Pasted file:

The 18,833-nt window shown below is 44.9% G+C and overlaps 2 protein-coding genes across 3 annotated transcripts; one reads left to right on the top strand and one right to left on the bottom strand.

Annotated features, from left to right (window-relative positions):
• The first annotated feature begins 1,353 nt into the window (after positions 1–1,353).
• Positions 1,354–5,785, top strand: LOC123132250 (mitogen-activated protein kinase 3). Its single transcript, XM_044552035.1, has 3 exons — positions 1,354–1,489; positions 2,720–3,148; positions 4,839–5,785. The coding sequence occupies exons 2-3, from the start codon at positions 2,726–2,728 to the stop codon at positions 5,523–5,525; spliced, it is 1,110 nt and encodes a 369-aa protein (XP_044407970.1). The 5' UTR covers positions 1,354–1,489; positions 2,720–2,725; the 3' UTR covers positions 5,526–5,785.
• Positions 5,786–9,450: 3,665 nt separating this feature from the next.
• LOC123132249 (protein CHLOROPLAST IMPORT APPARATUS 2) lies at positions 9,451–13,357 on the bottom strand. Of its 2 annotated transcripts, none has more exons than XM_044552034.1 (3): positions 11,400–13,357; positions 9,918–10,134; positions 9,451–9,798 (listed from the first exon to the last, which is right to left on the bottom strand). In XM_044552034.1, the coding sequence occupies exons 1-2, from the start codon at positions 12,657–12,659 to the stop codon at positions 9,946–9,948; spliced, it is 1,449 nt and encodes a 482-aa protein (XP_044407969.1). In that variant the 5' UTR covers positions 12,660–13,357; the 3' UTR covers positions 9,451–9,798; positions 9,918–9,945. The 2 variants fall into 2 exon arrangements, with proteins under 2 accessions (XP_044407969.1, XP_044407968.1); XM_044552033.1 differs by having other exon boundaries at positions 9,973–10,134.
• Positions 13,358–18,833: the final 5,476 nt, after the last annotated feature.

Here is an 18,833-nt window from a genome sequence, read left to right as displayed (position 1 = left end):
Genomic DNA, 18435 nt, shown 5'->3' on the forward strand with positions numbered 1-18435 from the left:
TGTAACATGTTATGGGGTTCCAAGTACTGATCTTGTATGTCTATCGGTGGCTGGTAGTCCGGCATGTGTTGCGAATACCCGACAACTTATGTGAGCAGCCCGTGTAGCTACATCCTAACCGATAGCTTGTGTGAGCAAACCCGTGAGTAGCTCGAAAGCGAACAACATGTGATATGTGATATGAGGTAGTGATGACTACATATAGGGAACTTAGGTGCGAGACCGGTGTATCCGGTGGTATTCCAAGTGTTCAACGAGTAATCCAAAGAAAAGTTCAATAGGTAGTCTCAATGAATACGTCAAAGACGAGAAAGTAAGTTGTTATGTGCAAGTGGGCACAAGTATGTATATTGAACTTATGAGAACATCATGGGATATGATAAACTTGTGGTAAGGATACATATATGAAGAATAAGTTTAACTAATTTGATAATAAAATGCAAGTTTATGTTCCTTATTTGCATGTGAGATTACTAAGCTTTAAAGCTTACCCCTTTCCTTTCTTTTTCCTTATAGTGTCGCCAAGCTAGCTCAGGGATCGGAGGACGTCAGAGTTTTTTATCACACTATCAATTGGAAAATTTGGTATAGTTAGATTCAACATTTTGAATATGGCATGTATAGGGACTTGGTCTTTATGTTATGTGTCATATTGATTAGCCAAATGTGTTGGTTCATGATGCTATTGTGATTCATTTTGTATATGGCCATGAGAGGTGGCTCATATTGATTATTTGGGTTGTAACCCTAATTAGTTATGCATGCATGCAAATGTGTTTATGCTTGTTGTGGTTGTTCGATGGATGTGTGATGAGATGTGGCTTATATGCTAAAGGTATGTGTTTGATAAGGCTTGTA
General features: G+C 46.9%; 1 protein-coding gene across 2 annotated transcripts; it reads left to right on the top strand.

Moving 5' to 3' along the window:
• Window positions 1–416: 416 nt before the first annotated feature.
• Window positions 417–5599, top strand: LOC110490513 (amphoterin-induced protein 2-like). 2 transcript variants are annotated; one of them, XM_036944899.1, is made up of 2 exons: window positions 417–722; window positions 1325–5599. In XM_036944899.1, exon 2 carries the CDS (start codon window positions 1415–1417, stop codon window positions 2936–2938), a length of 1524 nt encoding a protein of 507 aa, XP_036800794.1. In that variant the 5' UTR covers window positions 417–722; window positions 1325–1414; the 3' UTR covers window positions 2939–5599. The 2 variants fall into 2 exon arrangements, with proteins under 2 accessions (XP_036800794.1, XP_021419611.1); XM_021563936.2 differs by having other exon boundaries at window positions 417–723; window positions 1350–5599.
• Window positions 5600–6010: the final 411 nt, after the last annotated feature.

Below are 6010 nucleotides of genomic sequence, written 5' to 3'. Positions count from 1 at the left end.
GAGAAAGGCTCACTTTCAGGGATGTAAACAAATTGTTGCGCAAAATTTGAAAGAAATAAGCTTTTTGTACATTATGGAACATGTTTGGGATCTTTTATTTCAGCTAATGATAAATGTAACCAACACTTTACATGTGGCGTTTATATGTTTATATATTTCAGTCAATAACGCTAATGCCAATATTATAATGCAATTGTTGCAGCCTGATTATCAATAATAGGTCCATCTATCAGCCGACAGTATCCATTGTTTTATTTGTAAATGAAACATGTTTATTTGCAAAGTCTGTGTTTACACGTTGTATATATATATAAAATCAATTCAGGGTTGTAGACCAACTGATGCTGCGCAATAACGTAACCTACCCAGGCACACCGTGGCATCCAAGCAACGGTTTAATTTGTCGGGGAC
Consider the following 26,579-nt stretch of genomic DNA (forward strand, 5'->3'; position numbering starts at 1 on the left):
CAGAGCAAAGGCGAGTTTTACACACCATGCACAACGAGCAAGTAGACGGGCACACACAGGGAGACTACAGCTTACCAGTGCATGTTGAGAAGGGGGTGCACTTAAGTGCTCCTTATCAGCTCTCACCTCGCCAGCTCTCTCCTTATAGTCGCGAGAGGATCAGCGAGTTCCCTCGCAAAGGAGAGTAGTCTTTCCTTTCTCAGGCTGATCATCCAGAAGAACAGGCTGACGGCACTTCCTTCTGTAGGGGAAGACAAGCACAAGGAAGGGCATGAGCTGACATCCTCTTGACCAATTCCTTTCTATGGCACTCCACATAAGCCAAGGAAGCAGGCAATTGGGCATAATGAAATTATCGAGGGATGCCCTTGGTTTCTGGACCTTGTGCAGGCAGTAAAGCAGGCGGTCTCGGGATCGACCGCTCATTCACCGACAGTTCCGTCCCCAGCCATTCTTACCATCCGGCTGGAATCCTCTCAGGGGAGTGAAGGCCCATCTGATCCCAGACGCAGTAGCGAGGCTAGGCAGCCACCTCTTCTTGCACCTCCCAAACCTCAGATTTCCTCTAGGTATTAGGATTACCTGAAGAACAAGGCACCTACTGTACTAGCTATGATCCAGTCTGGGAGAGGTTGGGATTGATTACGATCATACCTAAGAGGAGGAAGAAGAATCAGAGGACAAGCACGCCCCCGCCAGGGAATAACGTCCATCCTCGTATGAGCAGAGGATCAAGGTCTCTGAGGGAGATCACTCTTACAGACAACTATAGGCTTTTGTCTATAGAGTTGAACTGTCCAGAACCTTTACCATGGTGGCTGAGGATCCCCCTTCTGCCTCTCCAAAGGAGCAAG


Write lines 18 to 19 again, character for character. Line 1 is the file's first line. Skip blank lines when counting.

Consider the following 26,579-nt stretch of genomic DNA (forward strand, 5'->3'; position numbering starts at 1 on the left):
CAGAGCAAAGGCGAGTTTTACACACCATGCACAACGAGCAAGTAGACGGGCACACACAGGGAGACTACAGCTTACCAGTGCATGTTGAGAAGGGGGTGCACTTAAGTGCTCCTTATCAGCTCTCACCTCGCCAGCTCTCTCCTTATAGTCGCGAGAGGATCAGCGAGTTCCCTCGCAAAGGAGAGTAGTCTTTCCTTTCTCAGGCTGATCATCCAGAAGAACAGGCTGACGGCACTTCCTTCTGTAGGGGAAGACAAGCACAAGGAAGGGCATGAGCTGACATCCTCTTGACCAATTCCTTTCTATGGCACTCCACATAAGCCAAGGAAGCAGGCAATTGGGCATAATGAAATTATCGAGGGATGCCCTTGGTTTCTGGACCTTGTGCAGGCAGTAAAGCAGGCGGTCTCGGGATCGACCGCTCATTCACCGACAGTTCCGTCCCCAGCCATTCTTACCATCCGGCTGGAATCCTCTCAGGGGAGTGAAGGCCCATCTGATCCCAGACGCAGTAGCGAGGCTAGGCAGCCACCTCTTCTTGCACCTCCCAAACCTCAGATTTCCTCTAGGTATTAGGATTACCTGAAGAACAAGGCACCTACTGTACTAGCTATGATCCAGTCTGGGAGAGGTTGGGATTGATTACGATCATACCTAAGAGGAGGAAGAAGAATCAGAGGACAAGCACGCCCCCGCCAGGGAATAACGTCCATCCTCGTATGAGCAGAGGATCAAGGTCTCTGAGGGAGATCACTCTTACAGACAACTATAGGCTTTTGTCTATAGAGTTGAACTGTCCAGAACCTTTACCATGGTGGCTGAGGATCCCCCTTCTGCCTCTCCAAAGGAGCAAG